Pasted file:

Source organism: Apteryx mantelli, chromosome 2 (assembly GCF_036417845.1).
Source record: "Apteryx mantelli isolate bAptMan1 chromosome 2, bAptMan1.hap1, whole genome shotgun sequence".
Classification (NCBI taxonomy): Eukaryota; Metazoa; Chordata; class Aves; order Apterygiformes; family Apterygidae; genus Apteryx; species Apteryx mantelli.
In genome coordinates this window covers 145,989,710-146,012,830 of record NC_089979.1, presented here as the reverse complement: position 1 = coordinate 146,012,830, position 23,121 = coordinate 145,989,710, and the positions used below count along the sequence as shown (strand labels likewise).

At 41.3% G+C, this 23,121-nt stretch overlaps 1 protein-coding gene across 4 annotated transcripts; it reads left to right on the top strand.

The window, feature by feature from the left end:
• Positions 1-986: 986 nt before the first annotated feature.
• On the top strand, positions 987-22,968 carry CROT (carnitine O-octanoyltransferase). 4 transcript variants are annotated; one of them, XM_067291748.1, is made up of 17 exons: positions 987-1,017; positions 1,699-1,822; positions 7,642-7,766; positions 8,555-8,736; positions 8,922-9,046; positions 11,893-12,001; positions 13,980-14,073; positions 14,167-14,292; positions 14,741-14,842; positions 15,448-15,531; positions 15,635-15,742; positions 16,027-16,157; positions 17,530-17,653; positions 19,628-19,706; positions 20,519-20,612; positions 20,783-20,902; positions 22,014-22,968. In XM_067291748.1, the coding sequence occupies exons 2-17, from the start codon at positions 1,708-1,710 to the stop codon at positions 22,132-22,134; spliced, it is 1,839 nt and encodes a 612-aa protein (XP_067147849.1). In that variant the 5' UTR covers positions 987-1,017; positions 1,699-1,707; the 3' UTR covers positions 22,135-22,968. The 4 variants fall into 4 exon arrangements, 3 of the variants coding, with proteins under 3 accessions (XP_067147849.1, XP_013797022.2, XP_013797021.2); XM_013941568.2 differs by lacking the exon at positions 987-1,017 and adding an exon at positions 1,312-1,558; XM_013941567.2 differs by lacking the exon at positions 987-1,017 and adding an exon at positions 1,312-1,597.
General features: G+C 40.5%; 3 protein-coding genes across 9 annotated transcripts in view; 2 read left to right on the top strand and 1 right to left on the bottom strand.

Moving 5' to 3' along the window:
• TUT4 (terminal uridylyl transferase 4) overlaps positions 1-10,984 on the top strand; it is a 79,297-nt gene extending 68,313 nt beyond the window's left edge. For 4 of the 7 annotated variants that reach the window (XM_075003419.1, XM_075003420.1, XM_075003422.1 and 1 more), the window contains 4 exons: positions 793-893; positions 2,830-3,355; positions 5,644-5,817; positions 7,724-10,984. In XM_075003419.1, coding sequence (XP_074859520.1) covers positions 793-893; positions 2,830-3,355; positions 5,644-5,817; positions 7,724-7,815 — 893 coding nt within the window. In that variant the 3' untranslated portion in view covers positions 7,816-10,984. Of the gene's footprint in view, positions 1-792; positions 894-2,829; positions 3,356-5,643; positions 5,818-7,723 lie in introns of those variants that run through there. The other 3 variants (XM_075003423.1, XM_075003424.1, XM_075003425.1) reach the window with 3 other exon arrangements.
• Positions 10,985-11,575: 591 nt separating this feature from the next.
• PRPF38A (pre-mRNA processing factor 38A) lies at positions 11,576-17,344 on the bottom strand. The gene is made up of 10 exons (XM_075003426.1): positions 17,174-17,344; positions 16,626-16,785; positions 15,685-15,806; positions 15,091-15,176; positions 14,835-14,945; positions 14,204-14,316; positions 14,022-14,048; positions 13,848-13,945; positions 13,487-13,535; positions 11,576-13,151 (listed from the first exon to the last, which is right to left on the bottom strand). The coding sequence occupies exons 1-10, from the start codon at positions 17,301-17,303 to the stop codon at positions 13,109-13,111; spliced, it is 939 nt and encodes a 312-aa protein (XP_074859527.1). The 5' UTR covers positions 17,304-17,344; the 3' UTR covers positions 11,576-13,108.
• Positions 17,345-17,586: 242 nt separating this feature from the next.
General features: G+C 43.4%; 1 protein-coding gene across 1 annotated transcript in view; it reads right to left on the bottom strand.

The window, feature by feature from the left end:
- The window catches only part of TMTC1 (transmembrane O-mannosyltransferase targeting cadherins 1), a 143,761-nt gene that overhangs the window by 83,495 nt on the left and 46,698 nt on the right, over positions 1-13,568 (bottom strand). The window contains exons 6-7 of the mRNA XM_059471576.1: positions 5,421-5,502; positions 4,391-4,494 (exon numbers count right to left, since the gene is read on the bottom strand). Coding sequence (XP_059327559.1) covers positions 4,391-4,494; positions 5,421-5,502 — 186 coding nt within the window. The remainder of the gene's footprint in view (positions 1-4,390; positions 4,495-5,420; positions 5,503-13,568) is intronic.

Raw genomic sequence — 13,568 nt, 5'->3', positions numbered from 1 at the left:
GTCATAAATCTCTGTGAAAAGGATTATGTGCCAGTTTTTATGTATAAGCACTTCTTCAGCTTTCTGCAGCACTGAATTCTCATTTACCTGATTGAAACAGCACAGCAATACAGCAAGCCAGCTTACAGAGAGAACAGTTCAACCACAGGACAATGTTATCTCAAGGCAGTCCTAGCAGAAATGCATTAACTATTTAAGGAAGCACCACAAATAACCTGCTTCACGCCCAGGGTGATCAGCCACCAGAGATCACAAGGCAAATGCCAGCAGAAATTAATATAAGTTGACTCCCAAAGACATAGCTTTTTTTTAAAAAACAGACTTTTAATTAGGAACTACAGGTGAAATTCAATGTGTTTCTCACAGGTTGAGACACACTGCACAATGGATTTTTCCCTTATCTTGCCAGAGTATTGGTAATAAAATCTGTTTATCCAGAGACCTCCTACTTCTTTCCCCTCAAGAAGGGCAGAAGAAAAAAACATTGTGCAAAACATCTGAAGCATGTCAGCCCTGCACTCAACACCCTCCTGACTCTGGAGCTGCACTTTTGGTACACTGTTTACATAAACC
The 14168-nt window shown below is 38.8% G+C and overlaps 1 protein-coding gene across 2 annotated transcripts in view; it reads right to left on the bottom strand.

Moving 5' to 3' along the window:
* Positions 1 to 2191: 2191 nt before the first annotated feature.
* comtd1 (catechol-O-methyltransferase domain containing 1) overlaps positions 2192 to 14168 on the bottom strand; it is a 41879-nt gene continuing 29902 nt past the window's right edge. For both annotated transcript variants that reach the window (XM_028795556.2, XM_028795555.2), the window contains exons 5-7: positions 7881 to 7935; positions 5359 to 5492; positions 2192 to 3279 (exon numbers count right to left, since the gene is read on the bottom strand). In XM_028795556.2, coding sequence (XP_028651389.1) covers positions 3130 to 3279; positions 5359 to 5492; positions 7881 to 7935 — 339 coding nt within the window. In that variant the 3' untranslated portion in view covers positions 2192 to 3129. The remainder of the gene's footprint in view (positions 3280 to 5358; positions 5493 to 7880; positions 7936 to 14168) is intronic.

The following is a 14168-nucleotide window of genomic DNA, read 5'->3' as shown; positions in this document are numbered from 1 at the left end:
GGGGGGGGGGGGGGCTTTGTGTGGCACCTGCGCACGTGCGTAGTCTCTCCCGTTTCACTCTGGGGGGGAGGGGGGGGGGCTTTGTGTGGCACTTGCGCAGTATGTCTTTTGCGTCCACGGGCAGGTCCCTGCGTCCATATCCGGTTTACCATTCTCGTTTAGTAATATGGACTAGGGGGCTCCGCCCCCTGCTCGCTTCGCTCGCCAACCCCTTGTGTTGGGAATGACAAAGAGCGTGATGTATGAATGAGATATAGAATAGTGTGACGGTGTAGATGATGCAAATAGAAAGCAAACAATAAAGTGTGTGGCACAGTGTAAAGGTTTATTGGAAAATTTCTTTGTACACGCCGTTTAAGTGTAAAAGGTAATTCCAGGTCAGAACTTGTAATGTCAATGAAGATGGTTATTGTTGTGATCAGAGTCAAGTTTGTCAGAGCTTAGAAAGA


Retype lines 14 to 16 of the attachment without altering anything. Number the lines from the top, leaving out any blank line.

• Positions 17,345-17,586: 242 nt separating this feature from the next.
General features: G+C 43.4%; 1 protein-coding gene across 1 annotated transcript in view; it reads right to left on the bottom strand.

The window, feature by feature from the left end: